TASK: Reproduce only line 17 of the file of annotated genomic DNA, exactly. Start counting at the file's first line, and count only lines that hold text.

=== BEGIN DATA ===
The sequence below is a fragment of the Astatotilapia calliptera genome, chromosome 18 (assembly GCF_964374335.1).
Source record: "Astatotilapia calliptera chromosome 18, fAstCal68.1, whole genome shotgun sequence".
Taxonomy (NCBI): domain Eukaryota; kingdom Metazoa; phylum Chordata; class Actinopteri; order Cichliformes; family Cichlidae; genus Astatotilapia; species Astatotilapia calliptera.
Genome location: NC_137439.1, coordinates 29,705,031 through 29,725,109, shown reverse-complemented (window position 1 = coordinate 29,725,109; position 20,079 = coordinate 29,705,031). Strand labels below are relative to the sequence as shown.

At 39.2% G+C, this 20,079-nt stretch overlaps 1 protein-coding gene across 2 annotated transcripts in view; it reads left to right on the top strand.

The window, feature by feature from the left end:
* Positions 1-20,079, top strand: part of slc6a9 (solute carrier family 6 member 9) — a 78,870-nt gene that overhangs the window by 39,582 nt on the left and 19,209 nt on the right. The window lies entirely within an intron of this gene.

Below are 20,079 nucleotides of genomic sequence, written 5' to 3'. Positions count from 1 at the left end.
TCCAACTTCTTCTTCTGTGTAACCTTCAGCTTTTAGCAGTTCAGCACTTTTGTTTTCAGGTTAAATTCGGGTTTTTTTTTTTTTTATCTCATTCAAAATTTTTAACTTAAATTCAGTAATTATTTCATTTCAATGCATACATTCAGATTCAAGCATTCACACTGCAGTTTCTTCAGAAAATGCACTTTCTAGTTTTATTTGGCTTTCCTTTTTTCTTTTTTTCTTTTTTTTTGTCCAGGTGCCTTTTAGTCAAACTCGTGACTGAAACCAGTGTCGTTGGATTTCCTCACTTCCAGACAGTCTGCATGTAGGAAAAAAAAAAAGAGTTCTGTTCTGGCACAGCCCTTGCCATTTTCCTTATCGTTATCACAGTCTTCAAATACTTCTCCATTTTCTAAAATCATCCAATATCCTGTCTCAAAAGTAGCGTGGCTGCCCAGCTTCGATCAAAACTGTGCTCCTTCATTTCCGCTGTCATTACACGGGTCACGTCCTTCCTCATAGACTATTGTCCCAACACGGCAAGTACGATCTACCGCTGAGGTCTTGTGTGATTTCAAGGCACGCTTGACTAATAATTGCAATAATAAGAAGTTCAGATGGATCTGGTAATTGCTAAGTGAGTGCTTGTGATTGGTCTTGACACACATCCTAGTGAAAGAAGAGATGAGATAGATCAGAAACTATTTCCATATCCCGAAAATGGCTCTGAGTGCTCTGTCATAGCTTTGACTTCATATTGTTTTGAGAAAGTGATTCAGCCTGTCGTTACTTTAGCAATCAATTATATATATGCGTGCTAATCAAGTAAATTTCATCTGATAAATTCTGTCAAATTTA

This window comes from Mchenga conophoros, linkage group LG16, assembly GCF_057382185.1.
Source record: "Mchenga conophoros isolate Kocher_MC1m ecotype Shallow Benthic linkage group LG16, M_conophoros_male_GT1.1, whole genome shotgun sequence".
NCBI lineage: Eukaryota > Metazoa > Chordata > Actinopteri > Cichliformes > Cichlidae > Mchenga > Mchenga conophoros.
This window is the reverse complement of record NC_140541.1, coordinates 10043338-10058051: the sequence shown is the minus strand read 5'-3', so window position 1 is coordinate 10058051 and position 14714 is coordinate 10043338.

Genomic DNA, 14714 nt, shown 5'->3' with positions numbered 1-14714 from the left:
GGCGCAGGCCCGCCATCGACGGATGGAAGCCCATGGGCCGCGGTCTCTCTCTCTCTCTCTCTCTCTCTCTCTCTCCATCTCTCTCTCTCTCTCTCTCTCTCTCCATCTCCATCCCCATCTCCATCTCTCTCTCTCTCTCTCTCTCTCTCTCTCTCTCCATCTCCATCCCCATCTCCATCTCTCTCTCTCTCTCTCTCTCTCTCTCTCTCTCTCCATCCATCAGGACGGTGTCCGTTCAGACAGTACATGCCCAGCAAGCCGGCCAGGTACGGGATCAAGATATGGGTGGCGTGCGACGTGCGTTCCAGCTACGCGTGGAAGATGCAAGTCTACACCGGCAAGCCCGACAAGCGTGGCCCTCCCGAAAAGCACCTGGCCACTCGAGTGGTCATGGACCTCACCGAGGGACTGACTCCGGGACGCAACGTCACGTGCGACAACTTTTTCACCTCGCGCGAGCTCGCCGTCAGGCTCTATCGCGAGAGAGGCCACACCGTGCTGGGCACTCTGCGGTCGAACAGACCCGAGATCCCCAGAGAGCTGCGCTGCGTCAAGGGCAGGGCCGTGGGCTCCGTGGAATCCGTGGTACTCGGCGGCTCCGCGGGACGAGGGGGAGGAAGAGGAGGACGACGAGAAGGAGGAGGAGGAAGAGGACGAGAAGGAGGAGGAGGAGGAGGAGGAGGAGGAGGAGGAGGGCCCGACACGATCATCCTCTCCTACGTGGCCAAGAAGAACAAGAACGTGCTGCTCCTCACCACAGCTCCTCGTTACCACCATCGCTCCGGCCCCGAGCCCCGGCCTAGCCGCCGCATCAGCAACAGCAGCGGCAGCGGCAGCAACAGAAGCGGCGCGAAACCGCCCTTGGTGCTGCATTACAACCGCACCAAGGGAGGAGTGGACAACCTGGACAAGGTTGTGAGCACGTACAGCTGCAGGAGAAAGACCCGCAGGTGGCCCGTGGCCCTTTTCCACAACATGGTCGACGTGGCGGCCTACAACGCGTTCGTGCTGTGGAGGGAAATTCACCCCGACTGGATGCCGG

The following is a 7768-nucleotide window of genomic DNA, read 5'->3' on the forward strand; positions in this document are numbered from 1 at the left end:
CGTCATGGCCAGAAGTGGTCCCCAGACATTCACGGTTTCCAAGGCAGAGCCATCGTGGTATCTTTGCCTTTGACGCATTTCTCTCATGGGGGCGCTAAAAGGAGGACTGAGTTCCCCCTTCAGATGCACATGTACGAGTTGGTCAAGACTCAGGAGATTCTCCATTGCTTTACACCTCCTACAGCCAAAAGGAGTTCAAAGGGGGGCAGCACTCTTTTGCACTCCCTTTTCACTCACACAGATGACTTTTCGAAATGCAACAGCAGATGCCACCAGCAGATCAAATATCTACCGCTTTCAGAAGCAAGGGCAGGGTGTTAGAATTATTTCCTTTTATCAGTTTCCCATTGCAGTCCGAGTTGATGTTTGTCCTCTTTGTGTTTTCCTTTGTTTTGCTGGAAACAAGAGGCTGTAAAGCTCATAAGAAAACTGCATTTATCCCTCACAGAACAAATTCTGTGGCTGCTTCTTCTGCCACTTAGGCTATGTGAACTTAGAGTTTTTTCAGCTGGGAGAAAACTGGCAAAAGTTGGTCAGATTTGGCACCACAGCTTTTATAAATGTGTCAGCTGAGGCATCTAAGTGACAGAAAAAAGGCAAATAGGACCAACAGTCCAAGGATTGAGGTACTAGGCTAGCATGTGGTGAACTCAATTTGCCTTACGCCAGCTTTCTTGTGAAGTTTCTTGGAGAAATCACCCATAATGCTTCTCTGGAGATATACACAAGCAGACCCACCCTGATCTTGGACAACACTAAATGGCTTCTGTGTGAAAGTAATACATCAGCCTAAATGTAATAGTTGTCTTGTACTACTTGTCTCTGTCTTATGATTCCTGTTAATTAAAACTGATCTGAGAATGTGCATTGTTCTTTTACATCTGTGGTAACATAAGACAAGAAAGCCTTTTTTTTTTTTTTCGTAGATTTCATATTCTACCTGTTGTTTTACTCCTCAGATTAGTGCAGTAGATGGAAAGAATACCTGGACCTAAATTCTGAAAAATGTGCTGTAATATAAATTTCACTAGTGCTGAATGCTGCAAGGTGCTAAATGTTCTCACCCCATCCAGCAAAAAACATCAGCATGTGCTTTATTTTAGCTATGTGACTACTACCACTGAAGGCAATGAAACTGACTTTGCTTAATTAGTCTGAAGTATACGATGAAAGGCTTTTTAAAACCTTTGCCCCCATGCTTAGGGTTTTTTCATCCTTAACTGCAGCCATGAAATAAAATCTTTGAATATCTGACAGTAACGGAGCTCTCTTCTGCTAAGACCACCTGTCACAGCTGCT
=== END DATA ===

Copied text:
CGTCATGGCCAGAAGTGGTCCCCAGACATTCACGGTTTCCAAGGCAGAGCCATCGTGGTATCTTTGCCTTTGACGCATTTCTCTCATGGGGGCGCTAAAAGGAGGACTGAGTTCCCCCTTCAGATGCACATGTACGAGTTGGTCAAGACTCAGGAGATTCTCCATTGCTTTACACCTCCTACAGCCAAAAGGAGTTCAAAGGGGGGCAGCACTCTTTTGCACTCCCTTTTCACTCACACAGATGACTTTTCGAAATGCAACAGCAGATGCCACCAGCAGATCAAATATCTACCGCTTTCAGAAGCAAGGGCAGGGTGTTAGAATTATTTCCTTTTATCAGTTTCCCATTGCAGTCCGAGTTGATGTTTGTCCTCTTTGTGTTTTCCTTTGTTTTGCTGGAAACAAGAGGCTGTAAAGCTCATAAGAAAACTGCATTTATCCCTCACAGAACAAATTCTGTGGCTGCTTCTTCTGCCACTTAGGCTATGTGAACTTAGAGTTTTTTCAGCTGGGAGAAAACTGGCAAAAGTTGGTCAGATTTGGCACCACAGCTTTTATAAATGTGTCAGCTGAGGCATCTAAGTGACAGAAAAAAGGCAAATAGGACCAACAGTCCAAGGATTGAGGTACTAGGCTAGCATGTGGTGAACTCAATTTGCCTTACGCCAGCTTTCTTGTGAAGTTTCTTGGAGAAATCACCCATAATGCTTCTCTGGAGATATACACAAGCAGACCCACCCTGATCTTGGACAACACTAAATGGCTTCTGTGTGAAAGTAATACATCAGCCTAAATGTAATAGTTGTCTTGTACTACTTGTCTCTGTCTTATGATTCCTGTTAATTAAAACTGATCTGAGAATGTGCATTGTTCTTTTACATCTGTGGTAACATAAGACAAGAAAGCCTTTTTTTTTTTTTTCGTAGATTTCATATTCTACCTGTTGTTTTACTCCTCAGATTAGTGCAGTAGATGGAAAGAATACCTGGACCTAAATTCTGAAAAATGTGCTGTAATATAAATTTCACTAGTGCTGAATGCTGCAAGGTGCTAAATGTTCTCACCCCATCCAGCAAAAAACATCAGCATGTGCTTTATTTTAGCTATGTGACTACTACCACTGAAGGCAATGAAACTGACTTTGCTTAATTAGTCTGAAGTATACGATGAAAGGCTTTTTAAAACCTTTGCCCCCATGCTTAGGGTTTTTTCATCCTTAACTGCAGCCATGAAATAAAATCTTTGAATATCTGACAGTAACGGAGCTCTCTTCTGCTAAGACCACCTGTCACAGCTGCT